Postby tapehead on Wed Jul 20, 2011 7:11 am



Who knows? the guy started wearing an earring a few years back and happily signed on for the last 'Indy' atrocity, so he obviously has very little good taste or judgement.
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Re: Blade Runner Prequels And Sequels

Postby papalazeru on Wed Jul 20, 2011 8:55 am

tapehead wrote:


Who knows? the guy started wearing an earring a few years back and happily signed on for the last 'Indy' atrocity, so he obviously has very little good taste or judgement.



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Re: Blade Runner Prequels And Sequels

Postby TheButcher on Fri Aug 05, 2011 9:41 pm

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Re: Blade Runner Prequels And Sequels

Postby Nice Marmot on Thu Aug 18, 2011 2:11 pm

Ridley Scott is returning to the Dick-verse!!!!

http://blogs.wsj.com/speakeasy/2011/08/ ... er-reboot/

First Prometheus, now this? Where's that Black Rain follow up we've been begging for???

Updated w/ AICN post . . . http://www.aintitcool.com/node/50859
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Re: Blade Runner Prequels And Sequels

Postby so sorry on Thu Aug 18, 2011 2:21 pm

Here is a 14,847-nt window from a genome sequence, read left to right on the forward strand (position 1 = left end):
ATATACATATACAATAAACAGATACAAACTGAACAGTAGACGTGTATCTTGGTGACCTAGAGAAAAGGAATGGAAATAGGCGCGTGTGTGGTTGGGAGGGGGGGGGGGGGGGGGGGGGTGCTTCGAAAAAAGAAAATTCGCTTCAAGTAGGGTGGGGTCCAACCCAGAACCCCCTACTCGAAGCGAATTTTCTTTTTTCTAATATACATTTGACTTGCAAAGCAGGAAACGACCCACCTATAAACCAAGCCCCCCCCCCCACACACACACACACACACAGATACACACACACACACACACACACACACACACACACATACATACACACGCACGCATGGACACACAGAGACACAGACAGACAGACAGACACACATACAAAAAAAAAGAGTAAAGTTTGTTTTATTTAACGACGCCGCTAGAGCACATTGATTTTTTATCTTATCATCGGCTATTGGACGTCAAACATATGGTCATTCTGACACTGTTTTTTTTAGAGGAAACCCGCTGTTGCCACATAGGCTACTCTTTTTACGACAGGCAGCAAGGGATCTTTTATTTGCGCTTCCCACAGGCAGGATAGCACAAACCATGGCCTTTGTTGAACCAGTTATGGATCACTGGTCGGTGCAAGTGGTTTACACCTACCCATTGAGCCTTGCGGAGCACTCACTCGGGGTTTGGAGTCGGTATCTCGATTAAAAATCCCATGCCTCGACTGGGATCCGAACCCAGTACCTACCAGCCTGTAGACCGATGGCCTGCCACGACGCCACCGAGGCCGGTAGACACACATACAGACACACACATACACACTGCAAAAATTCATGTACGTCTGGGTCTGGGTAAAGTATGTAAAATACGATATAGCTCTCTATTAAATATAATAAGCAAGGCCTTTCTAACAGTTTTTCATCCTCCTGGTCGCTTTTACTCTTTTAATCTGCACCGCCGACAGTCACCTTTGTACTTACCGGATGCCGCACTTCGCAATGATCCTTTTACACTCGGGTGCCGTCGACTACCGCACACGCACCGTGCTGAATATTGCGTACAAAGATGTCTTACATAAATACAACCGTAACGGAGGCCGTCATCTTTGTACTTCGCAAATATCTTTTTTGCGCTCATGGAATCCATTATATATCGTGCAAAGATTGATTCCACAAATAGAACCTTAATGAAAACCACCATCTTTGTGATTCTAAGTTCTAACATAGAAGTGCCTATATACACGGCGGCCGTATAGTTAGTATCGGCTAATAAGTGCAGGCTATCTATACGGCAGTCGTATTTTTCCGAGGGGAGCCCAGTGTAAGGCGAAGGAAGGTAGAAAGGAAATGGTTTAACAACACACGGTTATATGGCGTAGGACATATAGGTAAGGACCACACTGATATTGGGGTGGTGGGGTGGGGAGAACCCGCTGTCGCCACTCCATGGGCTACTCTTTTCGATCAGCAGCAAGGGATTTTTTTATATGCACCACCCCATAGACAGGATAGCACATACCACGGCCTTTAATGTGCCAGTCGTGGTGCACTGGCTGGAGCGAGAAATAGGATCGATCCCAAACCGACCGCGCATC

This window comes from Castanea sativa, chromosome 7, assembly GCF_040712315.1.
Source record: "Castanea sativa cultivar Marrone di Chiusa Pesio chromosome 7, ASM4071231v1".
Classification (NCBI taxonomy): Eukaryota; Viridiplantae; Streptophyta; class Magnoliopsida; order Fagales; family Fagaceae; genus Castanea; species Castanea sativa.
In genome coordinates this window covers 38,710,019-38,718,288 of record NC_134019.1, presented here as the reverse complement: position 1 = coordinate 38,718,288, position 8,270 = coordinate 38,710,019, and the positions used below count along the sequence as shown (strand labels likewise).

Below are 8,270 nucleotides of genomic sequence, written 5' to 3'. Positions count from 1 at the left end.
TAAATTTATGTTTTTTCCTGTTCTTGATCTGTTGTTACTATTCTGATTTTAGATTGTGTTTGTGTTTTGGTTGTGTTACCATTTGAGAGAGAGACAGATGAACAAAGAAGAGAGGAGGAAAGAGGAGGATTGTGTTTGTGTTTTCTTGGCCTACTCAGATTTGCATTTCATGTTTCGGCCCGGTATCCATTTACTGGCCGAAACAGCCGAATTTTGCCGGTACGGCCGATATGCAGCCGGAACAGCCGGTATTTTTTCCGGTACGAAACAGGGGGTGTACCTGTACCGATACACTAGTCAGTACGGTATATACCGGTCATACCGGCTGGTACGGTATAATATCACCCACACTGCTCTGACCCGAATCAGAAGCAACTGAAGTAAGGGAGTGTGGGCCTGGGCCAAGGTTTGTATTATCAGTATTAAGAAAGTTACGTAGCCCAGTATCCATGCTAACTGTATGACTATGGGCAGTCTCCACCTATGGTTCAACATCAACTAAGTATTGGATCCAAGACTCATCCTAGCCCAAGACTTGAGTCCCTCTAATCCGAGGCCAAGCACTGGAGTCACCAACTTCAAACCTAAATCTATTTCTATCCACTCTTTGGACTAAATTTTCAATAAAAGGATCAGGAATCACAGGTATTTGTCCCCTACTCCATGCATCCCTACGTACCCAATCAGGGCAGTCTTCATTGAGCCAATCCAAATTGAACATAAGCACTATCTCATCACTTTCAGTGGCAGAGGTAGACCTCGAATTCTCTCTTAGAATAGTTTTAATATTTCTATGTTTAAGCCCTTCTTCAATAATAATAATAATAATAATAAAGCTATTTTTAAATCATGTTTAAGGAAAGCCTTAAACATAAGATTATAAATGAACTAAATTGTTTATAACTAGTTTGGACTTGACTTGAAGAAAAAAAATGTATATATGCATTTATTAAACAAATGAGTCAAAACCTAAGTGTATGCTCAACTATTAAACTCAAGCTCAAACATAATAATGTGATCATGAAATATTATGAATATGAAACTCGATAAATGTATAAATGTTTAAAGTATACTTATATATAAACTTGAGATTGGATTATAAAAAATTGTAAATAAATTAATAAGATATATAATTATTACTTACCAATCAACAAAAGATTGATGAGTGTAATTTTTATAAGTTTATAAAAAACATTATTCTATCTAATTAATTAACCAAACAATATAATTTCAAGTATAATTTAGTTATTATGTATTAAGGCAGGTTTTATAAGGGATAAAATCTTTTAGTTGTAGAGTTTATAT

Nice Marmot wrote:Ridley Scott is returning to the Dick-verse!!!!

http://blogs.wsj.com/speakeasy/2011/08/ ... er-reboot/

First Prometheus, now this? Where's that Black Rain follow up we've been begging for???

Updated w/ AICN post . . . http://www.aintitcool.com/node/50859



:P

Not sure if Sir Ridley is going back to the well a bit too much at this point. And chances are he will hold info on this new movie close to his chest (ala Prometheus) so we won't know what the hell is really going on for a long, long time...
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Re: Blade Runner Prequels And Sequels

Postby minstrel on Thu Aug 18, 2011 3:02 pm

Is Russell Crowe going to star in it? Because if he is,

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Re: Blade Runner Prequels And Sequels

Postby DennisMM on Thu Aug 18, 2011 8:35 pm

Blade Runner needs no revisiting, unless they want to go back to Dick's novel and scrap the BR title.
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Re: Blade Runner Prequels And Sequels

Postby King Of Nowhere on Thu Aug 18, 2011 9:31 pm

DennisMM wrote:Blade Runner needs no revisiting...


I was watching the original last night & wondering where the fuck the unicorn was, Fried Gold told me about the 396827834 different cuts of the movie flying around and some of the non-unicorn related changes as well.